Academic journal article Accounting Horizons

The Effects of Corporate Ownership on Public Accountants' Professionalism and Ethics

Academic journal article Accounting Horizons

The Effects of Corporate Ownership on Public Accountants' Professionalism and Ethics

Article excerpt

SYNOPSIS: The current trend toward corporate acquisitions of CPA firms poses potential threats to the autonomy and ethical standards of public accounting professionals. This recent consolidation movement suggests that for the first time a significant number of public accounting professionals are subject to the supervision and control of nonprofessionals. In addition to acknowledging the potential threats to auditor independence and objectivity, this paper suggests that these new organizational arrangements for the provision of public accounting services have other negative effects on professionalism and ethics such as desensitizing CPAs to traditional professional values, and subverting professional institutions to the goals of corporate employers. This paper develops a framework that identifies several specific research questions related to the effects of corporate ownership on professionalism and ethics in public accounting.

INTRODUCTION

A major issue currently facing the accounting profession is the effects of changes in organizational structures on CPA professionalism and ethical standards. Public accountants, like other professionals, historically worked in professional partnerships or sole proprietorships. For many years professional accounting associations effectively controlled the form of CPA organizations through explicit, formal restrictions. Non-CPA ownership of public accounting firms was prohibited and "holding out" or advertising as a CPA was restricted to those employed by one of these firms. However, auditing or attestation is the only professional service for which CPAs have a legal monopoly and the right to place restrictions on the form of practice. Professional associations are therefore unable to dictate the organizational forms through which nonauditing services, such as tax preparation and consulting, are provided.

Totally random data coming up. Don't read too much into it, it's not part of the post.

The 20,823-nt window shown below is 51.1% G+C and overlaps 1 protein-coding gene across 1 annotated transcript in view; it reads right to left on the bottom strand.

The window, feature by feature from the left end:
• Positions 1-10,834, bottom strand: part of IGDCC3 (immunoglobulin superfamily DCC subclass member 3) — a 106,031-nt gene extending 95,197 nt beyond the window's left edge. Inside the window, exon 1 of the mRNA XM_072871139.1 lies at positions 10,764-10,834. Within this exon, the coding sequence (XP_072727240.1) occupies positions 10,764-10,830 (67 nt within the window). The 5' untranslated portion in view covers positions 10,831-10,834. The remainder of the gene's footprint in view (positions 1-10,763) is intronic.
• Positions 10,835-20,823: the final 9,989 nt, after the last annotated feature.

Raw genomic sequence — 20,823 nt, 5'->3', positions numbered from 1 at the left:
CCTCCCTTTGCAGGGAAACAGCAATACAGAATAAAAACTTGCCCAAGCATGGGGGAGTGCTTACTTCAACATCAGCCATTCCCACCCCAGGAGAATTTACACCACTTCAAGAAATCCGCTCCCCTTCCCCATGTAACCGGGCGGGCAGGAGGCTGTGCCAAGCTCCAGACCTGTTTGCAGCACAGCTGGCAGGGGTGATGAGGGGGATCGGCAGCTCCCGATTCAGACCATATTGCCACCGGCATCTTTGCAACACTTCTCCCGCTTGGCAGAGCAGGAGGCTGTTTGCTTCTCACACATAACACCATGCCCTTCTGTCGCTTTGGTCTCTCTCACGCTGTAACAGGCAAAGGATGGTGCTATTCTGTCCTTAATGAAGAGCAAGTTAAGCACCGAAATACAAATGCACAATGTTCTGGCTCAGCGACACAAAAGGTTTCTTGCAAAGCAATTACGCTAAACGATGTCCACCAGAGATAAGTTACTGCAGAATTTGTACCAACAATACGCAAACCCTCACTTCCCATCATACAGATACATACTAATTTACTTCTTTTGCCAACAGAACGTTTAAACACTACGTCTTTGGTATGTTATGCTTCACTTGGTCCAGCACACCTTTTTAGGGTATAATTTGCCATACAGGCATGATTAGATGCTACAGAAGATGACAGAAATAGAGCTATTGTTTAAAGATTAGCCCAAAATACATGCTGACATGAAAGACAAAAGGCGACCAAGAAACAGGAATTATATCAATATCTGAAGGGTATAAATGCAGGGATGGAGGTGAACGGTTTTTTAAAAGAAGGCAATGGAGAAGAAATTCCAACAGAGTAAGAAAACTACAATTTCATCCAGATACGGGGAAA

This lack of control over nonauditing services opened the door for financial service corporations to expand their menus to include accounting and consulting. In the past few years several publicly held "consolidators," including American Express and H&R Block, entered the public accounting market by acquiring the nonattestation practices of CPA firms. American Express mounted a successful legal attack on the "holding out" restrictions in Texas and Florida, and subsequently ran a series of TV commercials touting the fact that they employ CPAs (Pustorino and Rabinowitz 1997).

Given that the performance of attestation engagements is restricted to traditional CPA firms, the consolidators developed a variety of approaches that allow the CPA firm and the financial services corporation to legally coexist subsequent to the consolidation of their practices. In cases like American Express, the employees of the CPA firm work for the consolidator corporation, and the CPA practice leases office space and employees from the corporation to perform attestation engagements. In other cases like H&R Block, the employees continue to work for the CPA firm, and are leased on an as-needed basis to the consolidator corporation. The CPA firm partners still sign the audit reports and are usually employed by both the consolidator corporation and the CPA firm, giving them dual employment status (Independence Standards Board [ISB] 1999).

These arrangements, commonly referred to as alternative practice structures (APS), raise concerns about auditor independence and objectivity. Questions arise over issues such as appropriate compensation schemes for partners with dual employment status, potential financial relationships between the public corporation and audit clients of the CPA firm, and whether independence requirements should be extended to non-CPA supervisors of CPA employees (ISB 1999). Because it can be argued that, in substance, public corporations are performing audit engagements, at a recent New York State Board of Regents Conference on the Professions, the public accounting profession was criticized for allowing audits to be performed through these types of organizational arrangements (Huefner 2000). …

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